Thursday, May 4, 2017

Review: 'Star Wars: The Classic Newspaper Comics Volume One'

With their simple emotions and motivations, instantly recognizable appearances, and thrilling derring-do, Luke Skywalker, Chewbacca, and the rest of the Star Wars gang were just at home in the comics as they were on the screen. Founded by an unabashed comics junkie, Lucasfilm recognized this immediately and dispatched Charles Lippincott to sell the idea of Star Wars comics to Marvel, striking a deal that would see the books hitting shelves just as Lucas’s film was hitting screens. 

The Marvel books were a smash and allowed all the opportunities for new adventures and characters that the film series’ necessarily slow schedule couldn’t allow. Two years after the debut of the Star Wars comic books, more opportunities for intergalactic action arose when the franchise expanded to the L.A. Times Syndicate’s daily papers. The Star Wars black & white daily strips and color Sunday ones were more simplistic and less eccentric than their comic book cousins (nothing comparable to Marvel’s outlandish man-rabbit Jaxxon here). However, Russ Manning’s stark artwork offered the surprise revelation that George Lucas’s colorful universe could translate mighty well to moody black & white and his passion for the film resulted in a voice truer to the source material than Marvel’s freewheeling wackiness (the fact that one storyline references the wookiee Life Day celebration introduced in the infamous Star Wars Holiday Special is probably wacky enough for a lot of fans.). The newspaper stories were generic enough that several of them have Marvel equivalents (Princess Leia liberates slaves while posing as one; the Star Warriors encounter a race of telepaths; etc.) but there are unique elements that make the strip its own thing, such as the device of having C-3PO relay the adventures to a super computer named Mistress Mnemos and the appearance of other original creations, such as the ethereal villain Black Hole and his dark-clad cadre of stormtroopers and Grand Moff Tarkin’s blood-hungry widow who resembles one of those terrifying Disney villains.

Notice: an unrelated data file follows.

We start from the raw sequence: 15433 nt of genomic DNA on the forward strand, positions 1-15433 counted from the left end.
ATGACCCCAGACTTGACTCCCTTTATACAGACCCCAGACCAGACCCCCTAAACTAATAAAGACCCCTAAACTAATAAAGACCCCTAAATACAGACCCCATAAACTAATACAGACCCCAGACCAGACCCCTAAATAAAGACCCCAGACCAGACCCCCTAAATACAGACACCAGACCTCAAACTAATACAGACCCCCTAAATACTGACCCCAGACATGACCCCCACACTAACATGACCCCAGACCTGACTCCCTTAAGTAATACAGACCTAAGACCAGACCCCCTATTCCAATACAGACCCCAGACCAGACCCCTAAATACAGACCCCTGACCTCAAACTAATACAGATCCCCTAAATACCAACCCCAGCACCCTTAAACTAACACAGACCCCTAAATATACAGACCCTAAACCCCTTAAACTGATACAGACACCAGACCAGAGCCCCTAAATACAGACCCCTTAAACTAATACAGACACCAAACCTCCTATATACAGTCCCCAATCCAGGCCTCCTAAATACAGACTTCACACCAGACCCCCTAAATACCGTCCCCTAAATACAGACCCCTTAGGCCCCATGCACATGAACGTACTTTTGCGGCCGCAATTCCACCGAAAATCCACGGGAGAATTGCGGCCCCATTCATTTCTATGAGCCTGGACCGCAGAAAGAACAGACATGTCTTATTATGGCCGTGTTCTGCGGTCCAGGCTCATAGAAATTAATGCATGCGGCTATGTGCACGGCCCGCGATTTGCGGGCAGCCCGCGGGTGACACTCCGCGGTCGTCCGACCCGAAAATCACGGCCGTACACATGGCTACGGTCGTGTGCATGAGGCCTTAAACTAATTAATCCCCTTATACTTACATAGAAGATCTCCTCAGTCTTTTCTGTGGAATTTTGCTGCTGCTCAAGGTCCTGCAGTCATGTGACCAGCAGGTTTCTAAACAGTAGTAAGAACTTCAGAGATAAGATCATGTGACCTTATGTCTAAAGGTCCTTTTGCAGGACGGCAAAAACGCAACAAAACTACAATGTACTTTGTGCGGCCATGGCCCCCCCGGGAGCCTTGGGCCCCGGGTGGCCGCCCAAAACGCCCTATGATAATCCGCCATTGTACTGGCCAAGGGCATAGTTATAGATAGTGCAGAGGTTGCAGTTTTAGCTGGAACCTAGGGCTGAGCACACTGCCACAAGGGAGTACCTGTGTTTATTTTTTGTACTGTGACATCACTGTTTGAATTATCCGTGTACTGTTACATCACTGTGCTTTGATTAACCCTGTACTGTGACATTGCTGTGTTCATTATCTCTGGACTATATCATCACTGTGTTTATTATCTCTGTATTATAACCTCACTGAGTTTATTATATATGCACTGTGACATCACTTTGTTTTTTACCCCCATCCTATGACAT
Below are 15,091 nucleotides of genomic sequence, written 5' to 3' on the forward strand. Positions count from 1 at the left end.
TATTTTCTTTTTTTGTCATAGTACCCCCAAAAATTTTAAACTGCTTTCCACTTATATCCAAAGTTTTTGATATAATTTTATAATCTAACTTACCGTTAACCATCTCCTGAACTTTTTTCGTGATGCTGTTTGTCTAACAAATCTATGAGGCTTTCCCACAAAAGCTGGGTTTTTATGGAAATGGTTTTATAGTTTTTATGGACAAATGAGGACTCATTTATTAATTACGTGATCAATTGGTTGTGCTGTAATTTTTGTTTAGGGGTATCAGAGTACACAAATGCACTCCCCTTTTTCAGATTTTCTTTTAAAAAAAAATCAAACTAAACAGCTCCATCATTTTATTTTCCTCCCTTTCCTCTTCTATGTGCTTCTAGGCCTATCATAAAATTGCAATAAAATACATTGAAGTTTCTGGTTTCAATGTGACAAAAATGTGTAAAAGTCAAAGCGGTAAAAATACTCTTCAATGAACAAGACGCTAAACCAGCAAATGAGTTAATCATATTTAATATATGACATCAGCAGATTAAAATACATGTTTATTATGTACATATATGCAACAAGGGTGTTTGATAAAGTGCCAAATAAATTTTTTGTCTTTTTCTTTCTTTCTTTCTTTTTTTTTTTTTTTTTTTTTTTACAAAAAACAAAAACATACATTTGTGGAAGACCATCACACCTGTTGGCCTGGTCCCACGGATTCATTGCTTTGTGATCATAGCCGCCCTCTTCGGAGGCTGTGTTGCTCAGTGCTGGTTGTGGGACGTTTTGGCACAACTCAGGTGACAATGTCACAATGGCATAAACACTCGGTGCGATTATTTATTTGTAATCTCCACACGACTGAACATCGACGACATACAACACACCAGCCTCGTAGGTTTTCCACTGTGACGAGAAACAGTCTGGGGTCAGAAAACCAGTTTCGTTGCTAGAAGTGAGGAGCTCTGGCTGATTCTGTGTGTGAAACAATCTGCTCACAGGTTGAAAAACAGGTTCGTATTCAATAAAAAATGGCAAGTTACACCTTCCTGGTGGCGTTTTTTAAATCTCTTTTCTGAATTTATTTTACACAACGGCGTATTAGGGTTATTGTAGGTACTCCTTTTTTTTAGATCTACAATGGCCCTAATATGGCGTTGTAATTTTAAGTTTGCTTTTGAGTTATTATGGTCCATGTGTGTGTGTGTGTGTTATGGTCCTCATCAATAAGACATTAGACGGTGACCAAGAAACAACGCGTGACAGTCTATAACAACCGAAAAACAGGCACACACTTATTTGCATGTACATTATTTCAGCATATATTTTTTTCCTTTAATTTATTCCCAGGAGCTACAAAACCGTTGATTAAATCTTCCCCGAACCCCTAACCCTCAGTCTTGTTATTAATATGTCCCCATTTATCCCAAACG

These strips have been posthumously compiled before, but IDW’s new anthology Star Wars: The Classic Newspaper Comics Volume One does so with the publisher’s special touch, making these strips extra pleasurable to revisit. A hardcover volume that refuses to digitize the original inking, the book includes such bonus material as an introduction on the series, a biography of Manning, unpublished story ideas and panels, and a ribbon bookmark. This first volume covering March 1979 through October 1980 is a lovely presentation typical of IDW, and the promise that the next installment will feature an adaptation of Brian Daly’s novel Han Solo at Star’s End is quite an enticement to watch the skies for Volume Two. I’m glad the daily strips didn’t sideline the best Star Wars character in carbonite for three years like the Marvel books did.
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